I'm frustrated by not being able to move on in the program at times

      September 5, 2016


      Let us go to the next lesson

      October 5, 2016


      It sounds like the title of a Spanish soap opera!!!

      October 18, 2016


      This sounds like a sci-fi movie or book name.

      November 4, 2016


      Sounds like the title of a zombie apocalypse film.

      November 10, 2016


      Couldn't this be Mañana por la madugada like Mañana por la noche?

      November 30, 2016


      The owl is telling me that the word for dawn is alba. What is the difference between alba and madrugada?

      December 1, 2016


      Angelic chorus

      December 6, 2016


      alba is also a word for dawn

      March 5, 2017


      when you look at it written in english and you forget youre actually practicing spanish and you translate english to english in your head and then write it....in english...dangit

      March 23, 2017


      It clearly said write this in spanish and so I wrote this in spanish it said it was wrong why

      December 5, 2017



      April 4, 2018


      El come una manzana

      August 29, 2018


      You are wasting all these questions on an incorrect translation.

      September 13, 2018


      Why is the entire session about 'madrugada'? That's twice in the same series on 'Time'? Is it really that significant???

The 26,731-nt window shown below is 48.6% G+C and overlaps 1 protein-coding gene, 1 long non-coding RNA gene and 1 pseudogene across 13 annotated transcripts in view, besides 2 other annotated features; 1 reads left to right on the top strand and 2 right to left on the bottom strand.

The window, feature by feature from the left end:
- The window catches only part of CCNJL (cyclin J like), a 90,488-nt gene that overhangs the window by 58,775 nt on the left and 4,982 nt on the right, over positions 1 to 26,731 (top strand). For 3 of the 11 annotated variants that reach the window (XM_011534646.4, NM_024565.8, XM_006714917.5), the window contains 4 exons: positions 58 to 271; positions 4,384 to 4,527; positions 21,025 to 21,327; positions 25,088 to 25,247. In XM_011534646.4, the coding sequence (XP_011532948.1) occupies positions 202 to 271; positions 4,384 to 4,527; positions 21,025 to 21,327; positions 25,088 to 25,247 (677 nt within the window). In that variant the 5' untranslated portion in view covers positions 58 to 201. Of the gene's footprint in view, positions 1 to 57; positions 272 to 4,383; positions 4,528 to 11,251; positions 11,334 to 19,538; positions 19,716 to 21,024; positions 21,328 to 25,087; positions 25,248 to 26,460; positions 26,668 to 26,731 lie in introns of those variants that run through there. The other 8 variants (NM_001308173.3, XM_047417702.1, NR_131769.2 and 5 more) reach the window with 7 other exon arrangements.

December 14, 2018


      Duolingo, seriously? Every second lesson from this topic is going to be dedicated solely to the oh-so-important-word-"madrugada/dawn"? Fix your algorithms, because they seem heavily broken.

      February 11, 2019


      this entire lesson is redundant in the extreme and I won't complete it. (I understand the need for repetition but this don't cut it. Duolingo should rewrite the script on this lesson.)

      February 22, 2019


      El amanecer del madrugada....they're always different vocabulary options. Please ensure that you load this program with all variations on a particular vocabulary item. The objective is to learn not to make one feel incredibly foolish. Also take into account that their memory variants of Spanish. I come from the Castilian tradition and therefore my vocabulary basis will vary significantly depending on the particular subject.

      May 19, 2019


      I thought "madrugada" was the time from midnight to dawn, and dawn was "amanecer" (though I have heard madrugada used in some songs that seems to translate better as dawn.)

      September 16, 2019


      To those having problems with this phrase, it' s PERFECT english. Take the time to GOOGLE it.

      September 28, 2019


      this is for every body you can write the spanish words there

      February 15, 2014



      May 24, 2014